Denner:
What does the Internet of Things mean for Munich Re?

Wenning:
As the real industry players become connected, their needs and risks are changing. New financial needs have to be addressed in a connected world where clients only pay for what they use – whether that involves devices, machines, or cars. They may be less interested in loss insurance or risk mitigation, but looking to guarantee a certain output of machines or devices. For us, meeting that type of need is a business potential that we didn’t have before.

Denner:
Until now, Bosch has been selling products, for example packaging machines, to customers who buy and own the products or equipment. Now, we are offering more and more innovative business models, such as "equipment as a service". The customer no longer has to own the equipment to use it. But somebody has to finance those assets.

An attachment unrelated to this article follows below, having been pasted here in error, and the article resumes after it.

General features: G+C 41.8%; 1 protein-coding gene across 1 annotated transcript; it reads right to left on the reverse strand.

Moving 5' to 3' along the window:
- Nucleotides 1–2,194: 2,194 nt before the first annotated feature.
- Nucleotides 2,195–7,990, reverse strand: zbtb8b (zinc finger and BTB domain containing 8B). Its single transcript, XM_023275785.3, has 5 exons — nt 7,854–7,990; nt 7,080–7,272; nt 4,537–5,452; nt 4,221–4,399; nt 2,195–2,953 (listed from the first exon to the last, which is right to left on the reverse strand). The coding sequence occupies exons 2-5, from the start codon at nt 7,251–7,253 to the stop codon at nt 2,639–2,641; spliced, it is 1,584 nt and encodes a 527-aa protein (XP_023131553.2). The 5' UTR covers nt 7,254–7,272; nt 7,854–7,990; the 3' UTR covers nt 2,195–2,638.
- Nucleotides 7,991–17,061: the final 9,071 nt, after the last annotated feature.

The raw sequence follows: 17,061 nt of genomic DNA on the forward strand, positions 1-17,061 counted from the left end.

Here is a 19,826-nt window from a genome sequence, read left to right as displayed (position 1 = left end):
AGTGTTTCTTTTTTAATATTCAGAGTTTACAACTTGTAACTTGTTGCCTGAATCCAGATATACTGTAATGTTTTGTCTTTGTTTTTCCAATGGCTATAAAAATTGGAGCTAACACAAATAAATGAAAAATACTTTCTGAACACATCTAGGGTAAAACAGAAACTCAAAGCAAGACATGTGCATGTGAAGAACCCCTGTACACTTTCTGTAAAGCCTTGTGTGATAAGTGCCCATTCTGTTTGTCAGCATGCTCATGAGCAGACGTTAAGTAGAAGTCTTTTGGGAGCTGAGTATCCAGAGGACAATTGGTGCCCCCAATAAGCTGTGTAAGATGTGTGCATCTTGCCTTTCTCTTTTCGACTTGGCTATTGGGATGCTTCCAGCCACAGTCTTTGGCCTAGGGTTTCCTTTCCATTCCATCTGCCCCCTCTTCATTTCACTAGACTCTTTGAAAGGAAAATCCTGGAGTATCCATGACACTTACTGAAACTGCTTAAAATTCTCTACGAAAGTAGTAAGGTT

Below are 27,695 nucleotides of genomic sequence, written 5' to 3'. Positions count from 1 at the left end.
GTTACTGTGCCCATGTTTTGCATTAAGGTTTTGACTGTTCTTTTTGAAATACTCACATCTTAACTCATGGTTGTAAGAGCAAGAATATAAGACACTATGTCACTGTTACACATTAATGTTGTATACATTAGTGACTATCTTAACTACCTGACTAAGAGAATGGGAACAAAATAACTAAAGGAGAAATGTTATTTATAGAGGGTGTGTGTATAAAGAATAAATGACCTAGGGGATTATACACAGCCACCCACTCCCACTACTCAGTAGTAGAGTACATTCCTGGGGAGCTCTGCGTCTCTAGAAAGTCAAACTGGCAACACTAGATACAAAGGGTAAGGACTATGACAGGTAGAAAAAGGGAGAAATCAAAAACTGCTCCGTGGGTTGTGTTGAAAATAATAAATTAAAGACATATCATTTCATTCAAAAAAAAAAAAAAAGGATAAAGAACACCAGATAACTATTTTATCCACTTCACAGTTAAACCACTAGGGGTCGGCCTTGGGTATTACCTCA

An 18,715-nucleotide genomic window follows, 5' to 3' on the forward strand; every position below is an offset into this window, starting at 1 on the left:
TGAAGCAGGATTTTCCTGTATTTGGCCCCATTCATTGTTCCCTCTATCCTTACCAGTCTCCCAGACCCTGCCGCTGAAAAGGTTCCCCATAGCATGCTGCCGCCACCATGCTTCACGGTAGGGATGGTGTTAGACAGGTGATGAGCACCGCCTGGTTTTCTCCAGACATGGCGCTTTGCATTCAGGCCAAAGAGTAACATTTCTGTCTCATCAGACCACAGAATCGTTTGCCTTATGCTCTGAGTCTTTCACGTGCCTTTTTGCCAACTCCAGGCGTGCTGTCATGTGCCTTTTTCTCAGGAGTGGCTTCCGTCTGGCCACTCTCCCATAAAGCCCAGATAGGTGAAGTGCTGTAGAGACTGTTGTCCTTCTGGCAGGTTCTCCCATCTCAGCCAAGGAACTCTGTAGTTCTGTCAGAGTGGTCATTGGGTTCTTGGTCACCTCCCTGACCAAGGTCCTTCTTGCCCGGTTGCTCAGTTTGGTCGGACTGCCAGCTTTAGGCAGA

Wenning:
This is where our partnership comes in: Our joint aim is to bundle these different needs into new packages of solutions for connected manufacturing. This is core in the future. This is where we want to focus our attention, and where we are developing our competencies, because Munich Re wants to play a major role in IoT.

Joachim Wenning and Volkmar Denner talk about business opportunities in a connected world.

Denner:
That is interesting for both companies. We will develop completely new business ideas, that will significantly reduce operative and investment risks and therefore facilitate our customers' implementation of Industry 4.0 solutions. These new solutions will have a fundamental influence on our current business. Bosch is already testing a lot of different business models in these areas.

Wenning: